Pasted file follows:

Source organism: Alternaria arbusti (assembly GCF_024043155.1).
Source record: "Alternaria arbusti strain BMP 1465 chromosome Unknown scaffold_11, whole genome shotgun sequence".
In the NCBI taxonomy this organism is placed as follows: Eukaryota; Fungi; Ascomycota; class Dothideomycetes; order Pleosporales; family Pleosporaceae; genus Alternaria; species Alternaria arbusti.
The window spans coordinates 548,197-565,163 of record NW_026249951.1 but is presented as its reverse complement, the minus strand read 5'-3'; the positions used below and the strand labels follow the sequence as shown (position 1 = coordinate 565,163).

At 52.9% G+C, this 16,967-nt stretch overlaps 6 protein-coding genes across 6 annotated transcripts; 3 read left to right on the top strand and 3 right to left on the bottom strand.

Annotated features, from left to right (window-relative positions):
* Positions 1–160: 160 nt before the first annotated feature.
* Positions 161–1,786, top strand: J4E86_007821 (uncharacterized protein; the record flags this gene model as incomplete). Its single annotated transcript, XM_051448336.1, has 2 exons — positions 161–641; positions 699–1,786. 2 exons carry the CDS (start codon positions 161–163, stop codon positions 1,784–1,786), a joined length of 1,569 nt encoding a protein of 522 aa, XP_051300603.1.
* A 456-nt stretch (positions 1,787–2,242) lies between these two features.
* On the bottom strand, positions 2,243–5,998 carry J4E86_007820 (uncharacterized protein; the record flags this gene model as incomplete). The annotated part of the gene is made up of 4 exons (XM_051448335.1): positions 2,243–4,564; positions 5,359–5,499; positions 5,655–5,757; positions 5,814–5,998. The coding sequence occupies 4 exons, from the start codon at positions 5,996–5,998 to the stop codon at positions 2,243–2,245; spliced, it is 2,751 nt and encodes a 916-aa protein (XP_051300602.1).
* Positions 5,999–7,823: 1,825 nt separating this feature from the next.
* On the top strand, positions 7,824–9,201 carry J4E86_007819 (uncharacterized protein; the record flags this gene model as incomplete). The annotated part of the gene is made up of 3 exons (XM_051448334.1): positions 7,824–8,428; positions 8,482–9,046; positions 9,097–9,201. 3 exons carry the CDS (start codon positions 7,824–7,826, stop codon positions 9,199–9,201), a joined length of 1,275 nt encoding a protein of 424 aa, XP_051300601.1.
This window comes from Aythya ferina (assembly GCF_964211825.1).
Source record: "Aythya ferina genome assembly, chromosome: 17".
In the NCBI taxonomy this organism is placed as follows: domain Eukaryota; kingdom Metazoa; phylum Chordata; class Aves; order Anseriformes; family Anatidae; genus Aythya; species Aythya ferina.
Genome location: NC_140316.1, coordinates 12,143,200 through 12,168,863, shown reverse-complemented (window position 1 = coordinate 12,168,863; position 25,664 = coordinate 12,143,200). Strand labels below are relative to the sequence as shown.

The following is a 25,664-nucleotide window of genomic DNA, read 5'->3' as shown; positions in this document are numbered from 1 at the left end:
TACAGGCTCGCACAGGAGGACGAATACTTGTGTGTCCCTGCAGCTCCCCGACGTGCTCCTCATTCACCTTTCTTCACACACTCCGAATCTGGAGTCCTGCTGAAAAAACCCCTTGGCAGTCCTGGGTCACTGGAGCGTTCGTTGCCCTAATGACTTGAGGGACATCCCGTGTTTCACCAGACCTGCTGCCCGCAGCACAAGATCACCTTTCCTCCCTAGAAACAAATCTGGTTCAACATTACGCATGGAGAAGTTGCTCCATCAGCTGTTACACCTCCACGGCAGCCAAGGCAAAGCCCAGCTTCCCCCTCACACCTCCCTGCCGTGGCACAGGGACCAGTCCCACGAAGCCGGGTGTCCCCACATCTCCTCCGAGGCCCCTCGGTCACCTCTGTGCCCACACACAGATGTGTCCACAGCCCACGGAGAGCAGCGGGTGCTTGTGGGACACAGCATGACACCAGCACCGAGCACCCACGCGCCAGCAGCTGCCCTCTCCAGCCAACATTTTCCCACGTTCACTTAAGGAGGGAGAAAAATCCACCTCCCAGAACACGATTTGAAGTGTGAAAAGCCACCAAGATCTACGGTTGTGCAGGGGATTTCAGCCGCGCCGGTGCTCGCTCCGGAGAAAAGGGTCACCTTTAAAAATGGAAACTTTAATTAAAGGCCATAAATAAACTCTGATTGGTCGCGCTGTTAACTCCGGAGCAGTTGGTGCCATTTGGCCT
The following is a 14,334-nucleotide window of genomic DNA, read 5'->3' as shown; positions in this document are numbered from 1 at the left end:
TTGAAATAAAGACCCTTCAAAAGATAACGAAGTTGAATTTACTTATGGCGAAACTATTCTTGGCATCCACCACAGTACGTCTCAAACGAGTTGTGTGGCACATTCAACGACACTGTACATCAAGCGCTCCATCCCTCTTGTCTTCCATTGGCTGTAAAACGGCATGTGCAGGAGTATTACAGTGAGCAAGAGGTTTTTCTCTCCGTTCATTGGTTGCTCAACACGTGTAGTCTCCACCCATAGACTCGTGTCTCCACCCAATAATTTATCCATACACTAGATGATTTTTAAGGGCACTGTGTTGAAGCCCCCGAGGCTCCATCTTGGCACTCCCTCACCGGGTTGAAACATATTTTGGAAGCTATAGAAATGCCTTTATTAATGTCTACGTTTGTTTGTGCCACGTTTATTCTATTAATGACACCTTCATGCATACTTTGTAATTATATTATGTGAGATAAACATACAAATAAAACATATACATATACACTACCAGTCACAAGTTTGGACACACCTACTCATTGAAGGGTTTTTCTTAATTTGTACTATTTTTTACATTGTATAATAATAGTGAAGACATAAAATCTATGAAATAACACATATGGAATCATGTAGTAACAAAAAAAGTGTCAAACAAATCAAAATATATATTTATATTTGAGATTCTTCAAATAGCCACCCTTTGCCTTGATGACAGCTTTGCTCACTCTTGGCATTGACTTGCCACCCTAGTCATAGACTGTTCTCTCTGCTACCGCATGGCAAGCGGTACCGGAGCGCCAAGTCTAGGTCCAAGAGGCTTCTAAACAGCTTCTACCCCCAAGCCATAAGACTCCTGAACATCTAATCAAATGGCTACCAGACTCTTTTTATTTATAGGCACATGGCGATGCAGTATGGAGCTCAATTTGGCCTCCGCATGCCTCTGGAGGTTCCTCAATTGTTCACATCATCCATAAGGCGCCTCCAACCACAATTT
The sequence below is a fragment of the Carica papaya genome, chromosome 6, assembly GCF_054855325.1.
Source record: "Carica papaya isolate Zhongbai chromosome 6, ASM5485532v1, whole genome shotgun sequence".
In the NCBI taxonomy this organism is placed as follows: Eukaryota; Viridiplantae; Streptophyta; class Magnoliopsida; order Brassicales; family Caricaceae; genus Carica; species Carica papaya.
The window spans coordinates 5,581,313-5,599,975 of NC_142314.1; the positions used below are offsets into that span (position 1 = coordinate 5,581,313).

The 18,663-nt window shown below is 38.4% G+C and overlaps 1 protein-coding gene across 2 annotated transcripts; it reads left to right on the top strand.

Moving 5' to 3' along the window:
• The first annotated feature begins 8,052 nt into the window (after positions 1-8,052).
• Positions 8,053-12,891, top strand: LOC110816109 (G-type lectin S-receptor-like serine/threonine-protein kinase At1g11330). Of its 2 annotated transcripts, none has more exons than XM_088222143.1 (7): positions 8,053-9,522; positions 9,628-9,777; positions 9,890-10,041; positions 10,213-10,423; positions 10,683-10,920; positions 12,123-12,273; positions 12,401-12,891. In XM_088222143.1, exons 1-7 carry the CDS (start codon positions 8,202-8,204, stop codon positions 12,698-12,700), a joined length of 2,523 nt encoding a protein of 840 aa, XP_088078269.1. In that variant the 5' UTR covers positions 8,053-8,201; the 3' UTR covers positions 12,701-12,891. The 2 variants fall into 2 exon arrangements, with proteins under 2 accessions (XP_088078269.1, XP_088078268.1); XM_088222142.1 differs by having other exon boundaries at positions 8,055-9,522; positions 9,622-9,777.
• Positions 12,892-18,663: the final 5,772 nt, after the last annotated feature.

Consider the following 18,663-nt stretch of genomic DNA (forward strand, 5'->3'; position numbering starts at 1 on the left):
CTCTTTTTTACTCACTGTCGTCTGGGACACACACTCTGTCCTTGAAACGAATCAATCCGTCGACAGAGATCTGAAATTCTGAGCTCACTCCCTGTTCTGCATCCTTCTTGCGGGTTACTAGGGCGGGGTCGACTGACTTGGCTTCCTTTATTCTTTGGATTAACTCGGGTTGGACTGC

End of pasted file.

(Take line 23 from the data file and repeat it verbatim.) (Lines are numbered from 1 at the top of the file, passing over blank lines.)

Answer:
In the NCBI taxonomy this organism is placed as follows: Eukaryota; Viridiplantae; Streptophyta; class Magnoliopsida; order Brassicales; family Caricaceae; genus Carica; species Carica papaya.